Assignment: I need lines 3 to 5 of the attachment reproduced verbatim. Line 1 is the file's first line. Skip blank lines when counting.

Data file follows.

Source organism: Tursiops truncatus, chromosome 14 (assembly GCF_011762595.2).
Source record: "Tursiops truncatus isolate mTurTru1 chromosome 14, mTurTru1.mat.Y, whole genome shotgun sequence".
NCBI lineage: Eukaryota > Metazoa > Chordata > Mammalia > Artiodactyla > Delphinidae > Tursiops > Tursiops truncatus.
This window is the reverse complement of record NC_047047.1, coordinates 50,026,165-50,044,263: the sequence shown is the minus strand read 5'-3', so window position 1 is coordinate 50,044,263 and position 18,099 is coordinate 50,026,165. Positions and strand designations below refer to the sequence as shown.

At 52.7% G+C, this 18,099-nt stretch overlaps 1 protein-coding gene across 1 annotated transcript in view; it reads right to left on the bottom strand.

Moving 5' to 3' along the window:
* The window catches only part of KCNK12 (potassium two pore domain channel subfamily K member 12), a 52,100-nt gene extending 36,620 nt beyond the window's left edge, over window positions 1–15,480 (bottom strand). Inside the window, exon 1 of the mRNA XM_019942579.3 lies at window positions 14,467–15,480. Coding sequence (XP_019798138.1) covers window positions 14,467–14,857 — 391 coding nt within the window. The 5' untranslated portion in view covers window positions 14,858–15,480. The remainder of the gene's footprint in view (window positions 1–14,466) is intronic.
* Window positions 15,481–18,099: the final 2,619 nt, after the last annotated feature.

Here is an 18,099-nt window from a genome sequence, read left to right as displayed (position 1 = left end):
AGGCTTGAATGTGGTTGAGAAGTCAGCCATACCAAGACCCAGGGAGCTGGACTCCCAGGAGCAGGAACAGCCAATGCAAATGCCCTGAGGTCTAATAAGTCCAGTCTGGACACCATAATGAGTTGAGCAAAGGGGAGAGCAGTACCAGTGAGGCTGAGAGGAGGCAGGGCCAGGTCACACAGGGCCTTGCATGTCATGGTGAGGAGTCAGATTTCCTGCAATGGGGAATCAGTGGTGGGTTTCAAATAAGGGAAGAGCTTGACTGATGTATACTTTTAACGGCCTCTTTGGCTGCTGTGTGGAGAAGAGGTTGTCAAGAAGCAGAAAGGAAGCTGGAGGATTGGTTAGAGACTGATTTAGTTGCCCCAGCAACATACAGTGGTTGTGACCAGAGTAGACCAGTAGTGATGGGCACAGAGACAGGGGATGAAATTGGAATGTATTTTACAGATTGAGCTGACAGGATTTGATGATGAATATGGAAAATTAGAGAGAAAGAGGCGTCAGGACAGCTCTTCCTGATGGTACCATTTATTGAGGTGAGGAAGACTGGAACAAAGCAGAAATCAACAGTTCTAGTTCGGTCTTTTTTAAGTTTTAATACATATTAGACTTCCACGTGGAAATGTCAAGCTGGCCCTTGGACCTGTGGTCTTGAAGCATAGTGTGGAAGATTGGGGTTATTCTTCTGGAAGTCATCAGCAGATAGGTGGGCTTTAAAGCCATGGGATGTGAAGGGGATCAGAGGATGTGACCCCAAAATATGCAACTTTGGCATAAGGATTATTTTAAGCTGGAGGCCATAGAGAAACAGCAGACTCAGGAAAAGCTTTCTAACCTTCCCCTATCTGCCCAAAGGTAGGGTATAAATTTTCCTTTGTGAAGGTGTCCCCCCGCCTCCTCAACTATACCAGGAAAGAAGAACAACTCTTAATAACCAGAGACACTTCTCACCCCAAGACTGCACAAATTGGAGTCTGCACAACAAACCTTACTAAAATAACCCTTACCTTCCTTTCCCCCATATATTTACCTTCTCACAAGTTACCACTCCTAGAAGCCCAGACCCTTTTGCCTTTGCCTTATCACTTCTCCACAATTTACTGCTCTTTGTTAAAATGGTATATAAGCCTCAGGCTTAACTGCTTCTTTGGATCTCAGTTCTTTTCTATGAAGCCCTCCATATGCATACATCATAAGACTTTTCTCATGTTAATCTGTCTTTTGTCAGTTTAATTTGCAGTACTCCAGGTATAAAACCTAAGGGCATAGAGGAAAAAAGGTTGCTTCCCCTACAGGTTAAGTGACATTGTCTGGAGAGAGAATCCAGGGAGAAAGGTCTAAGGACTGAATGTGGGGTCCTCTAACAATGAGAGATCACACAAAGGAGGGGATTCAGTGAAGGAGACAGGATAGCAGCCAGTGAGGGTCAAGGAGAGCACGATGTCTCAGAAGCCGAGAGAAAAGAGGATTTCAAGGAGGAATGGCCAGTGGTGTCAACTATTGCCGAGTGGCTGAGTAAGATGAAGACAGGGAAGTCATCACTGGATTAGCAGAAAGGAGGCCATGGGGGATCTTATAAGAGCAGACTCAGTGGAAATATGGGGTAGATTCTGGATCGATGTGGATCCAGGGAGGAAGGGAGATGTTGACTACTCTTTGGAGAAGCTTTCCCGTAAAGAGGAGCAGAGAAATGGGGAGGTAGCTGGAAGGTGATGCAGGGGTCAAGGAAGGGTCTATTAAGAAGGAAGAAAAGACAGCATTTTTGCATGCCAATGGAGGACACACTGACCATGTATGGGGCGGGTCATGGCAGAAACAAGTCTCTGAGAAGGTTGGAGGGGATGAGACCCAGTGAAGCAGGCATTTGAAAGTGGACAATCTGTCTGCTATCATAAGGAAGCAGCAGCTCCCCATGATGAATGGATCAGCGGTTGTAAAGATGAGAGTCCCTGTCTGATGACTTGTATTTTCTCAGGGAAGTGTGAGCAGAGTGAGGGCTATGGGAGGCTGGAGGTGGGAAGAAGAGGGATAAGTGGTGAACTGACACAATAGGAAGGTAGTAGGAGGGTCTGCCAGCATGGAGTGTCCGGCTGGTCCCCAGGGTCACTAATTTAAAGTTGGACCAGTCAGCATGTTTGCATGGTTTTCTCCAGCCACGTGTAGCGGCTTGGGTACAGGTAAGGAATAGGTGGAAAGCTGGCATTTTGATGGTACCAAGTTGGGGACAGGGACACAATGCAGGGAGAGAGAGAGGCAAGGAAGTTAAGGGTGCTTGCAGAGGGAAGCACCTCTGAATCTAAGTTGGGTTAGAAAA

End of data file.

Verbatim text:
NCBI lineage: Eukaryota > Metazoa > Chordata > Mammalia > Artiodactyla > Delphinidae > Tursiops > Tursiops truncatus.
This window is the reverse complement of record NC_047047.1, coordinates 50,026,165-50,044,263: the sequence shown is the minus strand read 5'-3', so window position 1 is coordinate 50,044,263 and position 18,099 is coordinate 50,026,165. Positions and strand designations below refer to the sequence as shown.

At 52.7% G+C, this 18,099-nt stretch overlaps 1 protein-coding gene across 1 annotated transcript in view; it reads right to left on the bottom strand.